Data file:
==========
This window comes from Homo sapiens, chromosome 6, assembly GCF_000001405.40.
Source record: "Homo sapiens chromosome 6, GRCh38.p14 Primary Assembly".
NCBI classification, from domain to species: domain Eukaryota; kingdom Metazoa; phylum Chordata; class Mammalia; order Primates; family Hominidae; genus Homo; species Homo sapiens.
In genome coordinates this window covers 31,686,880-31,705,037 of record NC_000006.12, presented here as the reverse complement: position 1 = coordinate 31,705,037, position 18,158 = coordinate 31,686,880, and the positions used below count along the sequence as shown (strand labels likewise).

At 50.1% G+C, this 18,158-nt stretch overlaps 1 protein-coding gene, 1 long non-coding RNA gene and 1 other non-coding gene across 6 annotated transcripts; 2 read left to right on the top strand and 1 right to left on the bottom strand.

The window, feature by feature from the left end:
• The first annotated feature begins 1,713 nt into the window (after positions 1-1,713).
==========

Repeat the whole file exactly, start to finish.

This window comes from Homo sapiens, chromosome 6, assembly GCF_000001405.40.
Source record: "Homo sapiens chromosome 6, GRCh38.p14 Primary Assembly".
NCBI classification, from domain to species: domain Eukaryota; kingdom Metazoa; phylum Chordata; class Mammalia; order Primates; family Hominidae; genus Homo; species Homo sapiens.
In genome coordinates this window covers 31,686,880-31,705,037 of record NC_000006.12, presented here as the reverse complement: position 1 = coordinate 31,705,037, position 18,158 = coordinate 31,686,880, and the positions used below count along the sequence as shown (strand labels likewise).

At 50.1% G+C, this 18,158-nt stretch overlaps 1 protein-coding gene, 1 long non-coding RNA gene and 1 other non-coding gene across 6 annotated transcripts; 2 read left to right on the top strand and 1 right to left on the bottom strand.

The window, feature by feature from the left end:
• The first annotated feature begins 1,713 nt into the window (after positions 1-1,713).